1

When I start typing something into an interactive login shell (zsh or bash) and click tab, the shell offers me autocomplete suggestions.

I broadly understand how completion specs are defined. For reference it's outlined here:

What I don't understand is how bash/zsh identify which command to complete on when a user presses tab i.e. if I do ls [tab], how does bash/zsh identify ls. Put differently, how do bash/zsh know to generate completions using the ls completion spec.

Some more examples with more complicated parsing which Bash/Zsh still get right:

  • ls [tab] -> completes on ls
  • echo $( echo $(ls [tab] -> completes on ls
  • echo hi; git a[tab] -> completes on git
  • echo 'cd [tab] -> does NOT complete on cd
  • echo "$(ls [tab] -> completes on ls
  • echo $( echo hi | ls [tab] -> completes on ls
    (I know ls doesn't take stdin but this example still illustrates bash/zsh's parsing abilities)

I am presuming bash/zsh are using some sort of parser. However, it's not a normal parser. It completes without a properly structured command. It is aware that something is in quotes or a shell expansion, even if they are not closed.

What function is bash/zsh running to "identify" the relevant command or determine whether or not there is a command to complete on at all?

6
  • the shells have a parser, and obviously know their own syntax, so it's normal that they are able to determine that they are completing on a certain command context, or that the command ended on a string context. It's easier to confuse them when completing in the middle of a command. Try something like echo $(ls [TAB]) – Ángel Nov 8 '20 at 0:25
  • Thanks @Ángel - I am sure it's easier to confuse them in the middle of a command. The thing is, it's not confusing them! Considering everything is open source, I would love to find the source code for the parser... – falky Nov 8 '20 at 3:36
  • Files in /etc/bash_completion.d and /usr/share/bash-completion/completions are pretty self-explanatory. 1. You define a completion function via: complete -F _function_name application_name i.e. complete -F _ls ls 2. Then you define function _function_name which expands values. – Artem S. Tashkinov Nov 8 '20 at 11:30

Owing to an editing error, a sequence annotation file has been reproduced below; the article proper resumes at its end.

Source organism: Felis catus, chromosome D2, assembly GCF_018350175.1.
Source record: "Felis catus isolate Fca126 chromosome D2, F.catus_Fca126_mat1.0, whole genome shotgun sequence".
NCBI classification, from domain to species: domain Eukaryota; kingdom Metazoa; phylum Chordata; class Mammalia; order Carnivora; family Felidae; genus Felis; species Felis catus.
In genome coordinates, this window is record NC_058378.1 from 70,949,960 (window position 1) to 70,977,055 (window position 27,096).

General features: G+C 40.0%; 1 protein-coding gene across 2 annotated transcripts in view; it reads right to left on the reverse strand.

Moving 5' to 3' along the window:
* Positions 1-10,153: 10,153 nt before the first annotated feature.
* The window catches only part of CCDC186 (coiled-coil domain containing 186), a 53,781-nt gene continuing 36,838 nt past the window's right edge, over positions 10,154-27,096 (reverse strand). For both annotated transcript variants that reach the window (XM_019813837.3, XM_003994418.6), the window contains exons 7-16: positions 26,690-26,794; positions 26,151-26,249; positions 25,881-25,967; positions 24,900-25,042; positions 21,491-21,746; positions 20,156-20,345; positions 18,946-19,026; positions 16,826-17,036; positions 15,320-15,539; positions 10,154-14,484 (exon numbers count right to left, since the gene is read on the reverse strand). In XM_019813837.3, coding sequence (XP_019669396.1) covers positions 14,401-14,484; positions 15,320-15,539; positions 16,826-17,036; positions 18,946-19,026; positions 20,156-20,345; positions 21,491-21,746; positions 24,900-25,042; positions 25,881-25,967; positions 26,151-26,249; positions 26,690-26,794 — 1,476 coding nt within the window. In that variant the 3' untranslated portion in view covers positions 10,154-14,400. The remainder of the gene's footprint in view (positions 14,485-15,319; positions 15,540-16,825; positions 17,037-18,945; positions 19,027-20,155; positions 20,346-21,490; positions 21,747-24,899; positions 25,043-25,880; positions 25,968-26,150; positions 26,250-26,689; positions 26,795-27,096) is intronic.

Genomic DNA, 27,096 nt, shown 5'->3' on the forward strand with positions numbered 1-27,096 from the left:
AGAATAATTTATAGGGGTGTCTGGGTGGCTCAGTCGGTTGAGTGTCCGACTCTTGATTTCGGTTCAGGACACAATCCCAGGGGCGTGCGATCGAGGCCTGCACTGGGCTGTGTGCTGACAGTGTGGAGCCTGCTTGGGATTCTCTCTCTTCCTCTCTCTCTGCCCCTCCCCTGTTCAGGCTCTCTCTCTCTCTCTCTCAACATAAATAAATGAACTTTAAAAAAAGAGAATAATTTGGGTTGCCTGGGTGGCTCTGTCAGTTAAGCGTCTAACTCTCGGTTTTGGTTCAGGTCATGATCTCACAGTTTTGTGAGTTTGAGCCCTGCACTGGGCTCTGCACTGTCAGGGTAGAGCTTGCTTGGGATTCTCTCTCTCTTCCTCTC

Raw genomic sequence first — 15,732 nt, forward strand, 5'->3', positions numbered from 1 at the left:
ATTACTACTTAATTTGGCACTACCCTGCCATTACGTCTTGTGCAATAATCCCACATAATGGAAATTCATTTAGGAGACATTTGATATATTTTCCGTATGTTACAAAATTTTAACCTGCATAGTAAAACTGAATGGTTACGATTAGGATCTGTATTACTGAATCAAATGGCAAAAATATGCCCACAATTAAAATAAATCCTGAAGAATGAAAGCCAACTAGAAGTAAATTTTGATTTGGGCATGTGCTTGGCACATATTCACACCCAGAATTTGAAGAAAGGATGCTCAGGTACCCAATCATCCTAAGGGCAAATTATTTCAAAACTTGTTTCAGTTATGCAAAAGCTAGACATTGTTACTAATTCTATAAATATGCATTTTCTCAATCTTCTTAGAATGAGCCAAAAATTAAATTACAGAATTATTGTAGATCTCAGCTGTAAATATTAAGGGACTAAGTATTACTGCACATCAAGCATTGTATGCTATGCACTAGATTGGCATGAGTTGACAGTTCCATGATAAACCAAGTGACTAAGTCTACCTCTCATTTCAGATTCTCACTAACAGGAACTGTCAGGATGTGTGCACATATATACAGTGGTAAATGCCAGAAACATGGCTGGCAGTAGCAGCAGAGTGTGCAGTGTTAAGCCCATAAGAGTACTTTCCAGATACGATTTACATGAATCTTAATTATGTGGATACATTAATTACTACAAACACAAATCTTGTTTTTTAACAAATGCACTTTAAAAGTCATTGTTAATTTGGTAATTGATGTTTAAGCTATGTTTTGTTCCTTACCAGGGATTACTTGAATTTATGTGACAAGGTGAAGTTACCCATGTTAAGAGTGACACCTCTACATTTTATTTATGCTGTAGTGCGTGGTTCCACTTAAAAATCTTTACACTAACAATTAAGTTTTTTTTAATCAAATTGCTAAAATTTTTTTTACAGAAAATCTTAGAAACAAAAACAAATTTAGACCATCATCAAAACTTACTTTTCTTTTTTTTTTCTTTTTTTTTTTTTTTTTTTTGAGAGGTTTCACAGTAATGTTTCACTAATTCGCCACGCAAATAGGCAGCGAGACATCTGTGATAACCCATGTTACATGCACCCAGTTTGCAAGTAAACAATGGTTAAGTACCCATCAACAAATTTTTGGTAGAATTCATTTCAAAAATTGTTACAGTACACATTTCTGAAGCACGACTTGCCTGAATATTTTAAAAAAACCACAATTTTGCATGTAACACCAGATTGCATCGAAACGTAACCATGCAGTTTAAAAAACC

• Shells keep a cache of all the names of the executables in the directories in $PATH. This is used for completion. See the rehash builtin in man bash. – waltinator Nov 8 '20 at 15:00
  • 1
    I would assume that the shell uses a simple left to right parser (I am not hot on the terminology). E.g put cursor after ls in echo $(ls ( ) ) and press tab, it auto completes even when the code to the right is invalid syntax. – ctrl-alt-delor Nov 16 '20 at 21:15
2
+50

What function is bash/zsh running to "identify" the relevant command or determine whether or not there is a command to complete on at all?

When you press tab, readline executes the complete function.

You can override this in ~/.inputrc:

"\t": complete

complete is defined in lib/readline/funmap.c as:

static const FUNMAP default_funmap[] = {
[..]
{ "complete", rl_complete },

rl_complete can be found in lib/readline/complete.c (browse source):

/* Complete the word at or before point.  You have supplied the function
   that does the initial simple matching selection algorithm (see
   rl_completion_matches ()).  The default is to do filename completion. */
int
rl_complete (int ignore, int invoking_key)
{
..

This is the starting point. It breaks apart the words, checks which completions are registered and then looks for the relevant completions.

zsh will probably have a similar implementation.

There is also a good explanation of the process here.

Your Answer

By clicking “Post Your Answer”, you agree to our terms of service, privacy policy and cookie policy

Not the answer you're looking for? Browse other questions tagged or ask your own question.